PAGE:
Too often the scientific publication is seen as the end-goal of the project, leaving the actual results to collect digital dust in forgotten PDFs. We must think more broadly: could the results be utilized for educational material or internal communications? Could it be used for an event at which the findings are discussed with various interest groups? How about creating a questionnaire based on the research’s relevance for clinicians?
A little imagination can make your results worth all the effort.
3. Broaden the Conversation by Using the Right Channels
Besides research papers and presentations at conferences, there are plenty of other channels in which to share findings.
It’s crucial to keep the target audience in mind, since they are the ones who will eventually benefit from the studies. So if the general public is the target, results can be shared on Twitter or on similar channels, such as The Conversation, a media service on which thousands of scientists discuss their research or their area of expertise. The texts on the site are edited in a journalistic manner, and reach around twenty-two million readers monthly.
On the other hand, if it is the busy physician or researcher whose attention researchers are trying to capture, authors will be doing a big favor by eliminating all but the most relevant information and by putting it into an easily digestible form. A truly visionary company might use their own digital platform or an app for sharing the main points of current research papers in order to keep even their occupied customers up to date.
For inspiration, see iMedicalApps’ list of the best medical appsfor staying abreast of new literature.
Both general and expert target audiences would also value material in their native tongues, so how about providing translations as well?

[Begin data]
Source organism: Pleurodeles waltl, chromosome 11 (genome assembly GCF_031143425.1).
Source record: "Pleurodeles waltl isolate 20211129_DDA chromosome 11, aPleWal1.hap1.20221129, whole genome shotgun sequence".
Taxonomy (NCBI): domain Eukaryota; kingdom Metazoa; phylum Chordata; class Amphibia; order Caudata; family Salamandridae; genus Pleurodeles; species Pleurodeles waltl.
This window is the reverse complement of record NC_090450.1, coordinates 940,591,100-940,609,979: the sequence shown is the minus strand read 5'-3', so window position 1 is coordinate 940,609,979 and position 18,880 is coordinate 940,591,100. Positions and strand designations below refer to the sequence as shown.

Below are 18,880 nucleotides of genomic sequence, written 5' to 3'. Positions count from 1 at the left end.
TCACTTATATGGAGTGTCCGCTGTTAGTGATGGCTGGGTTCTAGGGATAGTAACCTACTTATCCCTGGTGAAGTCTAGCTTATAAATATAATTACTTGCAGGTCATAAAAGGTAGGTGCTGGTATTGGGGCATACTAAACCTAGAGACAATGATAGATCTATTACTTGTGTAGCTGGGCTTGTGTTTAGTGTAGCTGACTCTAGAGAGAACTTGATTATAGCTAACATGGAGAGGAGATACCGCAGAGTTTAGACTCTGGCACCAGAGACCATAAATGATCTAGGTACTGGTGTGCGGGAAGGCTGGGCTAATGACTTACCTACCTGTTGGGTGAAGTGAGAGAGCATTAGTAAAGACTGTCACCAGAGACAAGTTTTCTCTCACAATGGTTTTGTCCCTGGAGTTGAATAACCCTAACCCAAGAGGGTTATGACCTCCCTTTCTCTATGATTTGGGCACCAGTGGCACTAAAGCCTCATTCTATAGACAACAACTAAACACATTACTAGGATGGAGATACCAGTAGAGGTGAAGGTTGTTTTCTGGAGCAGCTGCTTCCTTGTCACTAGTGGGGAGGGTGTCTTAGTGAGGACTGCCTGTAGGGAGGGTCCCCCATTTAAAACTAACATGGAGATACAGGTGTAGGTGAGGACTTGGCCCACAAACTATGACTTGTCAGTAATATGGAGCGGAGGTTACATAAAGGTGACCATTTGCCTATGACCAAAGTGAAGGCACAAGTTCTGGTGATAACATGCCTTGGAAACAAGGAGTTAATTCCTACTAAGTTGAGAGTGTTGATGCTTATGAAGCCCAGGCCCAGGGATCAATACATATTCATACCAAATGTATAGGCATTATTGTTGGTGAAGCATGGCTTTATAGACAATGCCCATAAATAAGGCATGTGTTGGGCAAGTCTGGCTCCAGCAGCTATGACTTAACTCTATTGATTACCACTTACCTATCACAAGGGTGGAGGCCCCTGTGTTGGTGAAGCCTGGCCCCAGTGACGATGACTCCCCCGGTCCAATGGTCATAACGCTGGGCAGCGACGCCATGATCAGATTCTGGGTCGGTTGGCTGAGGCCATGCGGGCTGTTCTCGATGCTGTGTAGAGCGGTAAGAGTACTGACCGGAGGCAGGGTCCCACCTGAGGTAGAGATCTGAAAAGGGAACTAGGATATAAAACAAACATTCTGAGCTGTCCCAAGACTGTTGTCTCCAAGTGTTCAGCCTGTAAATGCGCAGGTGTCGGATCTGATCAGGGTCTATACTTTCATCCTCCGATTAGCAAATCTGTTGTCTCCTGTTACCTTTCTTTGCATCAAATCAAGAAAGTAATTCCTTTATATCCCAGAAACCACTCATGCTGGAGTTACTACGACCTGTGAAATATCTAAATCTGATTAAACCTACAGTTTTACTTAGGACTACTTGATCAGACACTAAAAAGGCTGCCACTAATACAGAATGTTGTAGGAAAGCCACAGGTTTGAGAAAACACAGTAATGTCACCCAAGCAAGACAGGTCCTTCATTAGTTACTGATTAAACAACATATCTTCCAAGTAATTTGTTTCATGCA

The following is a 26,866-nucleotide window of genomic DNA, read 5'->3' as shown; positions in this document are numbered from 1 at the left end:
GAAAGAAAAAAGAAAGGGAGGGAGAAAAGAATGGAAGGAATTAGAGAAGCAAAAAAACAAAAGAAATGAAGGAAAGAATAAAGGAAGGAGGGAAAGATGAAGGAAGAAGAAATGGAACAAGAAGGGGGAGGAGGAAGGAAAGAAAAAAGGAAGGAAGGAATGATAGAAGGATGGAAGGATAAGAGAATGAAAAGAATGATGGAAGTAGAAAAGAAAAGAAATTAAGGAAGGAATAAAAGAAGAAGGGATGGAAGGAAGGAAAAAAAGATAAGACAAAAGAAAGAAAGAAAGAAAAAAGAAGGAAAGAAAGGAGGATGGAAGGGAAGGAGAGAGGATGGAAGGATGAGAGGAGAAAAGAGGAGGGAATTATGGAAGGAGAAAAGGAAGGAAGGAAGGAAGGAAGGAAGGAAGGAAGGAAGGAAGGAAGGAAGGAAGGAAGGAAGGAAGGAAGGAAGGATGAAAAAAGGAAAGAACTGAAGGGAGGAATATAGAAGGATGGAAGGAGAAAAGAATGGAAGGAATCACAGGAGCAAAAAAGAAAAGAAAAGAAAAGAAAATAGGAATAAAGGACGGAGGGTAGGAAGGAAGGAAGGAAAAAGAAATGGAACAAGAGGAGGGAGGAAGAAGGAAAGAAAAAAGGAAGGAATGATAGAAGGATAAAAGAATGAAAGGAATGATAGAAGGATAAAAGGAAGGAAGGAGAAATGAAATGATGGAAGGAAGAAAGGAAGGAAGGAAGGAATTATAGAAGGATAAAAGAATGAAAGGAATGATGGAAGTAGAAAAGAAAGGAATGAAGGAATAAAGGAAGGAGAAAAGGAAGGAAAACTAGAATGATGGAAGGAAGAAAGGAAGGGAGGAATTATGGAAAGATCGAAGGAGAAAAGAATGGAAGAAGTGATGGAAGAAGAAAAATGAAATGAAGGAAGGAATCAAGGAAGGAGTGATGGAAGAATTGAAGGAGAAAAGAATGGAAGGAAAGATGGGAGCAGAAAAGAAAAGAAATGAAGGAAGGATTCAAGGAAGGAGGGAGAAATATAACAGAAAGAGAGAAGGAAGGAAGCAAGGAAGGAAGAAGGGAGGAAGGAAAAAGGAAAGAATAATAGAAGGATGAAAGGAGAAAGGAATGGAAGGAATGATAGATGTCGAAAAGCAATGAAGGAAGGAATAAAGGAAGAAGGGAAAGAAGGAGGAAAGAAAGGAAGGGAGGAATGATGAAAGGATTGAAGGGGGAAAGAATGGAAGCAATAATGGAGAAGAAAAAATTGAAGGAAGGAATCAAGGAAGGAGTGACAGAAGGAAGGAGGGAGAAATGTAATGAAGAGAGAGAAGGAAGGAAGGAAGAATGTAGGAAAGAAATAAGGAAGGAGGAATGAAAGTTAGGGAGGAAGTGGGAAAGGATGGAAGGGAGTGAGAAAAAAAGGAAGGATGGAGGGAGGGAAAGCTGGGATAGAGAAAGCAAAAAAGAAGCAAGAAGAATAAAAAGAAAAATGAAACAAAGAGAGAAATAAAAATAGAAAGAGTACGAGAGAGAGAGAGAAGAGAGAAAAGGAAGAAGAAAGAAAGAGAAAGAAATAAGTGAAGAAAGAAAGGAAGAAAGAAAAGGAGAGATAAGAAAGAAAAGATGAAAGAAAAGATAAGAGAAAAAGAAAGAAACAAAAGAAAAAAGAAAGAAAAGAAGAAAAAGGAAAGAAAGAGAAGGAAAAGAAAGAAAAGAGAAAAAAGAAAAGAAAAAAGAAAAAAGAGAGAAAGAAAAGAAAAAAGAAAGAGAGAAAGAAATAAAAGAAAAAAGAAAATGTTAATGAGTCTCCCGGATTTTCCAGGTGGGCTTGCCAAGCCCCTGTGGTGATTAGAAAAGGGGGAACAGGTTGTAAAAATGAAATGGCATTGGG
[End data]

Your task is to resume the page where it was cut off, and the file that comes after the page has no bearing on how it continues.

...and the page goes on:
4. Get (Professional) Help
Let’s admit it: not everyone involved with research is a natural communicator, especially when it comes to communicating clearly in written form or building illustrative infographics about your results. Complex scientific subjects – like innovative cancer treatments or groundbreaking new health technologies – aren’t the easiest thing to explain without jargon and technical details.
Science communication is like riding a bike: it’s a skill you can learn by practicing, but mastering it may require a couple of painful falls and, first and foremost, time and effort.
Regardless of your writing skills, having a professional review and edit your work with a critical eye will most certainly improve the end result. And while there are communications companies and freelancers that can assist those who are not willing to invest such time, there are few companies like MedEngine, whose team understands the principles and crucial subtleties behind scientific research, but which also specializes in marketing and communications.
Efficient sharing of your results can make them more accessible to those actually benefiting from them, which should be your ultimate goal. After all, health-related research aims to improve health, and there’s no need to settle for anything less.